Chaucer’s early poems have music and fancy, they are full of a natural delight in sunshine and the greenness of foliage; but they have little human interest. They are allegories for the most part, more or less satisfactorily wrought out. The allegorical turn of thought, the delight in pageantry, the “clothing upon” of abstractions with human forms, flowered originally out of chivalry and the feudal times. Chaucer imported it from the French, and was proud of it in his early poems, as a young fellow of that day might be proud of his horse furniture, his attire, his waving plume. And the poetic fashion thus set retained its vitality for a long while,—indeed, it was only thoroughly made an end of by the French Revolution, which made an end of so much else. About the last trace of its influence is to be found in Burns’ sentimental correspondence with Mrs. M’Lehose, in which the lady is addressed as Clarinda, and the poet signs himself Sylvander. It was at best a mere beautiful gauze screen drawn between the poet and nature; and passion put his foot through it at once. After Chaucer’s youth was over, he discarded somewhat scornfully these abstractions and shows of things. The “Flower and the Leaf” is a beautiful-tinted dream; the “Canterbury Tales” are as real as anything in Shakspeare or Burns. The ladies in the earlier poems dwell in forests, and wear coronals on their heads; the people in the “Tales” are engaged in the actual concerns of life, and you can see the splashes of mire upon their clothes. The separate poems which make up the “Canterbury Tales” were probably written at different periods, after youth was gone, and when he had fallen out of love with florid imagery and allegorical conceits; and we can fancy him, perhaps fallen on evil days and in retirement, anxious to gather up these loose efforts into one consummate whole. If of his flowers he would make a bouquet for posterity, it was of course necessary to procure a string to tie them together. These necessities, which ruin other men, are the fortunate chances of great poets. Then it was that the idea arose of a meeting of pilgrims at the Tabard in Southwark, of their riding to Canterbury, and of the different personages relating stories to beguile the tedium of the journey. The notion was a happy one, and the execution is superb. In those days, as we know, pilgrimages were of frequent occurrence; and in the motley group that congregated on such occasions, the painter of character had full scope. All conditions of people are comprised in the noisy band issuing from the courtyard of the Southwark inn on that May morning in the fourteenth century. Let us go nearer, and have a look at them.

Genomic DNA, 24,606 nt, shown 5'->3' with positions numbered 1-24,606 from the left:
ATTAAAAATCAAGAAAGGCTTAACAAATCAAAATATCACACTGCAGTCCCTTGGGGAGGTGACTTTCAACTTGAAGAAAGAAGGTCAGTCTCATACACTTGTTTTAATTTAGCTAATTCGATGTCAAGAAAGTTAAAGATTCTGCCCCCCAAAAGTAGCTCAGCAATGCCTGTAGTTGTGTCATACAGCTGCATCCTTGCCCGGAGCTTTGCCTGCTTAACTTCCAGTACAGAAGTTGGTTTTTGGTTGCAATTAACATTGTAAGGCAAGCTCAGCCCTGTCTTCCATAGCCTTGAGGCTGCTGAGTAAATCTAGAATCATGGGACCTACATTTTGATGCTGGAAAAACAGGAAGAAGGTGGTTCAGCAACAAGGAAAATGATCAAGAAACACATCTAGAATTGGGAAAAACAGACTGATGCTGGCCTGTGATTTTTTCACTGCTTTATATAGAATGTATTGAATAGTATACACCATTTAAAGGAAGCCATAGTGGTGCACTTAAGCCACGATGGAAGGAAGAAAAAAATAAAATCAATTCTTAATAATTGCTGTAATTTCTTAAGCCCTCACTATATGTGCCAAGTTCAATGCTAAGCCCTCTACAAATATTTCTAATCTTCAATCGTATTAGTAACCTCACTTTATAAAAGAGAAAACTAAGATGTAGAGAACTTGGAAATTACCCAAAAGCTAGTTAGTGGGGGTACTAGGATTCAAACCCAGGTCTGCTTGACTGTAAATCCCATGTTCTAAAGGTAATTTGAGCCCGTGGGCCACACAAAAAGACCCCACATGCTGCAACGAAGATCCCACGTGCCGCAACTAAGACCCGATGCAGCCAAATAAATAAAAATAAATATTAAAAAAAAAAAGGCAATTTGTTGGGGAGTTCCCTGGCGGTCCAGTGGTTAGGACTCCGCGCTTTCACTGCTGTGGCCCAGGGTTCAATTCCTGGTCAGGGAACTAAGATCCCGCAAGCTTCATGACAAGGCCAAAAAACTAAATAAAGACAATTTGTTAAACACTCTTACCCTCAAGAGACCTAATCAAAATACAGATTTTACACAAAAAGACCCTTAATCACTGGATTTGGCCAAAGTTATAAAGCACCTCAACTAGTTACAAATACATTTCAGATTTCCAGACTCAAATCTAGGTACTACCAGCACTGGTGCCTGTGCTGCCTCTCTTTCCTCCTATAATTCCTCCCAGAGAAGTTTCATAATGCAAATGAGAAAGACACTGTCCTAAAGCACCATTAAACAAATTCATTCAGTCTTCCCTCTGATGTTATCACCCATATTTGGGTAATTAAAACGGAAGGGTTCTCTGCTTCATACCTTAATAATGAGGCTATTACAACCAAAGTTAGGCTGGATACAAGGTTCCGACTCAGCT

There is a grave and gentle Knight, who has fought in many wars, and who has many a time hurled his adversary down in tournament before the eyes of all the ladies there, and who has taken the place of honour at many a mighty feast. There, riding beside him, is a blooming Squire, his son, fresh as the month of May, singing day and night from very gladness of heart,—an impetuous young fellow, who is looking forward to the time when he will flesh his maiden sword, and shout his first war-cry in a stricken field. There is an Abbot, mounted on a brown steed. He is middle-aged, his bald crown shines like glass, and his face looks as if it were anointed with oil. He has been a valiant trencher-man at many a well-furnished feast. Above all things, he loves hunting; and when he rides, men can hear his bridle ringing in the whistling wind loud and clear as a chapel bell. There is a thin, ill-conditioned Clerk, perched perilously on a steed as thin and ill-conditioned as himself. He will never be rich, I fear. He is a great student, and would rather have a few books bound in black and red hanging above his bed than be sheriff of the county. There is a Prioress, so gentle and tender-hearted that she weeps if she hears the whimper of a beaten hound, or sees a mouse caught in a trap. There rides the laughing Wife of Bath, bold-faced and fair. She is an adept in love-matters. Five husbands already “she has fried in their own grease” till they were glad to get into their graves to escape the scourge of her tongue. Heaven rest their souls, and swiftly send a sixth! She wears a hat large as a targe or buckler, brings the artillery of her eyes to bear on the young Squire, and jokes him about his sweetheart. Beside her is a worthy Parson, who delivers faithfully the message of his Master. Although he is poor, he gives away the half of his tithes in charity. His parish is waste and wide, yet if sickness or misfortune should befall one of his flock, he rides, in spite of wind, or rain, or thunder, to administer consolation. Among the crowd rides a rich Franklin, who sits in the Guildhall on the dais. He is profuse and hospitable as summer. All day his table stands in the hall covered with meats and drinks, and every one who enters is welcome. There is a Ship-man, whose beard has been shaken by many a tempest, whose cheek knows the kiss of the salt sea spray; a Merchant, with a grave look, clean and neat in his attire, and with plenty of gold in his purse. There is a Doctor of Physic, who has killed more men than the Knight, talking to a Clerk of Laws. There is a merry Friar, a lover of good cheer; and when seated in a tavern among his companions, singing songs it would be scarcely decorous to repeat, you may see his eyes twinkling in his head for joy, like stars on a frosty night. Beside him is a ruby-faced Sompnour, whose breath stinks of garlic and onions, who is ever roaring for wine,—strong wine, wine red as blood; and when drunk, he disdains English,—nothing but Latin will serve his turn. In front of all is a Miller, who has been drinking over-night, and is now but indifferently sober. There is not a door in the country that he cannot break by running at it with his head. The pilgrims are all ready, the host gives the word, and they defile through the arch. The Miller blows his bagpipes as they issue from the town; and away they ride to Canterbury, through the boon sunshine, and between the white hedges of the English May.